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Non communicable diseases - Shanmugam IAS academy in coimbatore
Non communicable diseases


What’s in news?

Government of India initiated an integrated National Programme for Prevention and Control of Cancers, Diabetes, Cardiovascular Diseases and Stroke (NPCDCS) under the National Health Mission as burden and common risk factors of NCDs is increasing.


  • The country is experiencing a rapid health transition with a rising burden of Non-Communicable Diseases (NCDs) which are emerging as the leading cause of death in India accounting for over 42% of all deaths with considerable loss in potentially productive years (aged 35-64 years) of life.
  • According to a WHO report (2002), cardiovascular diseases (CVDs) will be the largest cause of death and disability in India by 2020.
  • According to National Family Health Survey 4 (NFHS-4) 2015-16, in the age group of 15-49 years,
  • 8% of men and 5.8% of women in India have high random blood sugar levels and
  • 6% men and 8.8% women are hypertensive.
  • Major risk factors for these NCDs are raised blood pressure, cholesterol, tobacco use, unhealthy diet, physical inactivity, alcohol consumption, and obesity. Also, the other factors like age, sex and heredity.

National Programme for Prevention and Control of Cancers, Diabetes, Cardiovascular Diseases and Stroke (NPCDCS):

AIM: To promote health and prevention, to strengthen infrastructure including human resources, early diagnosis and management and integration with the primary health care system through NCD cells at different levels for optimal operational synergies.

  • During the period 2010 – 2012, the programme was implemented in 100 districts across 21 States. The programme at present covers the entire country.
  • The NPCDCS program has two components;

(i) Cancer                                            (ii) Diabetes, CVDs and Stroke.

  • These two components have been integrated at different levels as far as possible for optimal utilization of the resources.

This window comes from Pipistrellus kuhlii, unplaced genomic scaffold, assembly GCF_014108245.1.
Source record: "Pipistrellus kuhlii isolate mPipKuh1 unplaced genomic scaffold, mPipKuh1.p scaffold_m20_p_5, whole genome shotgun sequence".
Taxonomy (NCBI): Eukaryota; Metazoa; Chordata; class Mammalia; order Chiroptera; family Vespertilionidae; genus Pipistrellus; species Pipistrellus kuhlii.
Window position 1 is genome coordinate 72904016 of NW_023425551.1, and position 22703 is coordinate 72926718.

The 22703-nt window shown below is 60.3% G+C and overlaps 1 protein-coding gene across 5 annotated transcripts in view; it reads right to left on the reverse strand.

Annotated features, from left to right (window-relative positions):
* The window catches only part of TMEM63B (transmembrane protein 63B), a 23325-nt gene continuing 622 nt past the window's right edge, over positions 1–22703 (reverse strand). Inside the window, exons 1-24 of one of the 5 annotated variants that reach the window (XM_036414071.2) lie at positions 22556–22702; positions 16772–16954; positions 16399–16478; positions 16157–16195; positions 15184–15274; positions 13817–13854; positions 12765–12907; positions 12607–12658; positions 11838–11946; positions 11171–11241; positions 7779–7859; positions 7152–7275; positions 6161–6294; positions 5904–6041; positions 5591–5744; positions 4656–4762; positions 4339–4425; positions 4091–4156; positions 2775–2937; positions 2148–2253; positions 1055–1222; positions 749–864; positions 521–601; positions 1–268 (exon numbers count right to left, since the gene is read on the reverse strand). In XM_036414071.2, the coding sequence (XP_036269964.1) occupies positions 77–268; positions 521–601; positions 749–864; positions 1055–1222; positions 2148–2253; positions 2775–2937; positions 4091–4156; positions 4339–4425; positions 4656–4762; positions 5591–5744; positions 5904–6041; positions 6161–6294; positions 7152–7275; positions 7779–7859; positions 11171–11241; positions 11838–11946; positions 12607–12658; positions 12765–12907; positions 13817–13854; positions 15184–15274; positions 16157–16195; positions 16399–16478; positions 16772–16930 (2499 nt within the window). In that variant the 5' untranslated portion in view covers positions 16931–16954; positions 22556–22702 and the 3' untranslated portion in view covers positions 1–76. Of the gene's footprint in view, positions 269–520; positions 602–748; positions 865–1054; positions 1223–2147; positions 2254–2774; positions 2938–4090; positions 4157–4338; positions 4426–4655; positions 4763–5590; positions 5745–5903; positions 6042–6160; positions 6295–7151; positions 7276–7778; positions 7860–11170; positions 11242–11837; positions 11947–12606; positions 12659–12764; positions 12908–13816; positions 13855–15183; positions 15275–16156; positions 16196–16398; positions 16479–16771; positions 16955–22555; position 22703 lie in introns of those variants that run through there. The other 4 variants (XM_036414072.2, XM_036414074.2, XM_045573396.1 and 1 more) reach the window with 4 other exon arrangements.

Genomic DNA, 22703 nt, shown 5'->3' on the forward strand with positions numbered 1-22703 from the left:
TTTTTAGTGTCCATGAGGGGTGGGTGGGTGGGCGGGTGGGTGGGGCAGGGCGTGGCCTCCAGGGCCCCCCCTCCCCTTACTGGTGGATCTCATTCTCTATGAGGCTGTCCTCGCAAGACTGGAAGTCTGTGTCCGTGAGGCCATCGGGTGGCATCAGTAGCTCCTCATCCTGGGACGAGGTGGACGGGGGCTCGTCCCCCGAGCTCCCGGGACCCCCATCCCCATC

• The institutionalization of NPCDCS at district level within the District Health Society, sharing administrative and financial structure of NRHM becomes a crucial programme strategy for NPCDCS.
  • The NCD cell at various levels will ensure implementation and supervision of the programme activities related to health promotion, early diagnosis, treatment and referral, and further facilitates partnership with laboratories for early diagnosis in the private sector.


  • Prevent and control common NCDs through behavior and life style changes.
  • Provide early diagnosis and management of common NCDs.
  • Build capacity at various levels of health care for prevention, diagnosis and treatment of common NCDs.
  • Train human resource within the public health setup viz doctors, paramedics and nursing staff to cope with the increasing burden of NCDs.
  • Establish and develop capacity for palliative and rehabilitative care.


  • Health promotion, Awareness generation and promotion of healthy lifestyle:The focus of health promotion activities will be on
    • Increased intake of healthy foods
    • Salt reduction
    • Increased physical activity/regular exercise
    • Avoidance of tobacco and alcohol
    • Reduction of obesity
    • Stress management
    • Awareness about warning signs of cancer etc.
    • Regular health check – up
  • Screening and early detection: Common cancers (breast, cervical and oral), diabetes and high blood pressure screening of target population (age 30 years and above) will be conducted either through opportunistic and/or camp approach at different levels of health facilities and also in urban slums of large cities.
  • Timely, affordable and accurate diagnosis
  • Access to affordable treatment
  • Rehabilitation

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